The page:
What Getting Divorced in My 20s Taught Me About Relationships
This is a writing sample from Scripted writer Elizabeth Iversen
I got married when I was 23 to the man I'd started dating at 18. Ours was neither a fulfilling nor a healthy relationship, and I wonder if others sensed that. Before walking me down the aisle, my father said, "You don't have to do this if you don't want to." I wanted to scream, Why didn't you say that a month ago!, but instead I said, "I know," and we walked to the altar arm in arm. When my ex proposed, he and I were on the verge of breakup. I had just graduated and was desperate to leave our college town. My ex wanted to stay and develop his artistic career. We argued for weeks and, after a trip home where I hashed out my relationship frustrations with my best friends, I returned, resolved to end it with my ex. Then he pulled out the ring. I was in the kitchen cutting vegetables and we were mid-fight when he ran out, rushed back, and sat me in a chair. He kneeled before it, a diamond sparkling in the velvet-lined box in his hand. It all happened so fast: the ring, the moment — none of it seemed real. "Are you joking?" I asked, and his face softened in a look of wounded vulnerability. He was so afraid I was going to say no. And it was so tender, so sweet. I didn't want to hurt him. So I said yes to him and told myself that I could always change my mind. But as wedding planning progressed, it grew harder to back out. I couldn't tell my friends and future family that I did not actually want to wear the dress we'd picked out, or that I would not be needing bridesmaids after all. So I said my vows and, for the next 3.5 years, tried to ignore the gnawing feeling I'd made a huge mistake. And then I met Mike. Mike was a coworker, and we spent our days silently editing video side by side in a sound booth no larger than a walk-in closet. Behind our computers was a two-way mirror, and I stole glimpses at his fuzzy reflection, wondering if he looked at me too. I whiled away workdays dreaming of the house we might share and the children we might have. And after a year of quiet infatuation, when my obsession was so overblown I could think of nothing else, I confessed my feelings to him. I hoped we could laugh them off, that they would die like a virus when exposed to air. But the opposite happened when he said he felt the same way. I moved out and asked my husband for a divorce. And for a time, it felt like every decision I'd ever made had been the right one, because only that specific chain of events could have led me to Mike. When we held hands, warm electric fuzz pulsed through my body. "Cosmically interconnected" was how he described us. I felt I was finally experiencing the world as others lived it, as if I'd been dead my whole life. Three years later, we were living together and I hoped he would propose. He said he wanted to get married but took no steps toward it. Desperate, I gave him the ultimatum: If we aren't engaged within a year, I am going to leave. This risky move had panned out for several of my friends; it failed for me. I clung to hope for several more months until it was undeniable that, despite his claims otherwise, Mike did not want to marry me. Sometimes I wonder how much I felt for Mike was love and how much was projection. In the beginning, his silence offered a blank slate onto which I could draw my unrealized hopes. But the passivity that attracted me to him also compelled me to leave. In not telling me he didn't want to get married, he tried not to hurt me the way I'd tried not to hurt my ex. And so I learned how seeming acts of self-sacrifice are more damaging than they might seem, how the inability to voice one's truth so deeply hurts the ones we love.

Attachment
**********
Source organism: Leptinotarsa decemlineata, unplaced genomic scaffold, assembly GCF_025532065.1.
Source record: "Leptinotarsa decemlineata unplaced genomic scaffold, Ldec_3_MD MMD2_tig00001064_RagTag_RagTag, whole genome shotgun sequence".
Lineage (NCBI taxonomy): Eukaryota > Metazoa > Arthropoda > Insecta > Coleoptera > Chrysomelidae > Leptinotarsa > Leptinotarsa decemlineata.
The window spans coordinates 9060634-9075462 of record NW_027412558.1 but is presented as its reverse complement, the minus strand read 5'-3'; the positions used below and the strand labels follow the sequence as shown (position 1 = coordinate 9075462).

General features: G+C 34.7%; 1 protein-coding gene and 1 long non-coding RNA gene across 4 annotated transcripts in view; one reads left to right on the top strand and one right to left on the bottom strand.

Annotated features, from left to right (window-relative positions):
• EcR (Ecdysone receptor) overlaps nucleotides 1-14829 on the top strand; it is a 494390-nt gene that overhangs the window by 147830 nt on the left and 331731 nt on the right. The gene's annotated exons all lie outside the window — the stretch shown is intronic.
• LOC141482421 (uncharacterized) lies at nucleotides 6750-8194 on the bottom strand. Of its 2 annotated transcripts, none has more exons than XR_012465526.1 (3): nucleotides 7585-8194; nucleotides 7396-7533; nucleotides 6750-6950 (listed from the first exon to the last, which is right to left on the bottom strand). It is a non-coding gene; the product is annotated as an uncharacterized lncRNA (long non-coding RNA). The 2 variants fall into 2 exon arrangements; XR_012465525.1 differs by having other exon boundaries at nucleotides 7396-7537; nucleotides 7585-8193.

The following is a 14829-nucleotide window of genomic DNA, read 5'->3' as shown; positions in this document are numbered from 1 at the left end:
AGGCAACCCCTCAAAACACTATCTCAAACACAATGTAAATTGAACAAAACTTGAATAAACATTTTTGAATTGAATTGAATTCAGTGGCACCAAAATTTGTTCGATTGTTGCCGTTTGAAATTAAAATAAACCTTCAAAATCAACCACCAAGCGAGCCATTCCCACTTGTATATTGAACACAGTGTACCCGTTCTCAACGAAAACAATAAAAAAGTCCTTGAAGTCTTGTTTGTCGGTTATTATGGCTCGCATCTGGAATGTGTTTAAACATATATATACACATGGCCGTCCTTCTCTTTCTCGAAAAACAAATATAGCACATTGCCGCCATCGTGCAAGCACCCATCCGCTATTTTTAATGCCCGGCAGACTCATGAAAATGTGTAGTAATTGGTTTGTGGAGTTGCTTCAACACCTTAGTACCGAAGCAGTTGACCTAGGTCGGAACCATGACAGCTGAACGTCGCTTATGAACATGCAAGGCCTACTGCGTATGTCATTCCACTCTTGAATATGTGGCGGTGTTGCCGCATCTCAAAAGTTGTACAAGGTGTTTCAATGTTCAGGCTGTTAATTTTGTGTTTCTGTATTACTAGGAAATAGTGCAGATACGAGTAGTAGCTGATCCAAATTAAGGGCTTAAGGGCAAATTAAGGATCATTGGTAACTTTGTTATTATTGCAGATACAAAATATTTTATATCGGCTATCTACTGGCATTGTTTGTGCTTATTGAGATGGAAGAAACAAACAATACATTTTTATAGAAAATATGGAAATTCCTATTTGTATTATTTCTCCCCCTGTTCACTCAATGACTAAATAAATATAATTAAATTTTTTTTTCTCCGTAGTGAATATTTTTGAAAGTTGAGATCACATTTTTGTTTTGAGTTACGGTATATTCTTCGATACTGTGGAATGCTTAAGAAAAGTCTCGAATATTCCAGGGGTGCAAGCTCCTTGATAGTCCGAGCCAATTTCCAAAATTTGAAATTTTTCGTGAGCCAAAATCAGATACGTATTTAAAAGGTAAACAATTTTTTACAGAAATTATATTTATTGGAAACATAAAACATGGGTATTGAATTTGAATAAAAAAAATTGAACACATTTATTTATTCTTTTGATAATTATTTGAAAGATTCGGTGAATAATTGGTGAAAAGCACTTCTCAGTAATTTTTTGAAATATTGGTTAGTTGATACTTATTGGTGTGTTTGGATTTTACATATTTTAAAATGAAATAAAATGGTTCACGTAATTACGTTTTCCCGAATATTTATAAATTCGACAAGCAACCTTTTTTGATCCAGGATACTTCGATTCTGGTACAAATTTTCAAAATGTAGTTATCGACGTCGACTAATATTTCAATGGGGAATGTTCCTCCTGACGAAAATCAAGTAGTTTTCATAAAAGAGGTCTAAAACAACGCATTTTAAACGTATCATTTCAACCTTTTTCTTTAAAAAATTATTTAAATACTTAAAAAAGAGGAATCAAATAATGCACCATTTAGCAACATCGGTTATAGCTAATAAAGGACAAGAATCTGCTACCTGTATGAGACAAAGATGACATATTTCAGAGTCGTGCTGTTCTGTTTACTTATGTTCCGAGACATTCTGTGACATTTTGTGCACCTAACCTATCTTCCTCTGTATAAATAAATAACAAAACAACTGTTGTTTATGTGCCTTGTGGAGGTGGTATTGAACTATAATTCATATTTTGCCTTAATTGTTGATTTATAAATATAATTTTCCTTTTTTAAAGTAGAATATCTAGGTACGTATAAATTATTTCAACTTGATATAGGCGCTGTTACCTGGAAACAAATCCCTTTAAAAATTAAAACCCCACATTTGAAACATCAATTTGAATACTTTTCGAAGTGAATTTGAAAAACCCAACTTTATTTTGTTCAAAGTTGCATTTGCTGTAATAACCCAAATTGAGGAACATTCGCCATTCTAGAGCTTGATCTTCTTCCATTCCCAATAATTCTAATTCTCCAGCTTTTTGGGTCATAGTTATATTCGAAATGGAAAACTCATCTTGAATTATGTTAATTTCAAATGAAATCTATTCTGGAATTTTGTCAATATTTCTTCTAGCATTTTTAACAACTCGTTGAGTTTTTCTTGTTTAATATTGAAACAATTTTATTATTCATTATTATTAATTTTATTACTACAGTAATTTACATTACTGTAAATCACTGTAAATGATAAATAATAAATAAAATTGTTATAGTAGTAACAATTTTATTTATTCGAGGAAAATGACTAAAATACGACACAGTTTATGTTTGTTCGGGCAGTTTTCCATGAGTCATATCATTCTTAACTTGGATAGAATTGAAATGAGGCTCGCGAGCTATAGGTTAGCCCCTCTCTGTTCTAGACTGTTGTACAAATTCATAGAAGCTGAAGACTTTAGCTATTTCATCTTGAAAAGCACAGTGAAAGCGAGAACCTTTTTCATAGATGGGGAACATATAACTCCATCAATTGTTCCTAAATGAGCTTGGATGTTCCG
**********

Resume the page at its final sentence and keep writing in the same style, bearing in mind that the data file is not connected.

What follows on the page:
I am a California-based writer and photographer. My work has appeared in Cosmopolitan, Thrillist, SF Weekly, The Louisville Review, Kartika Review, and elsewhere, and I have taught writing at the Academy of Art University.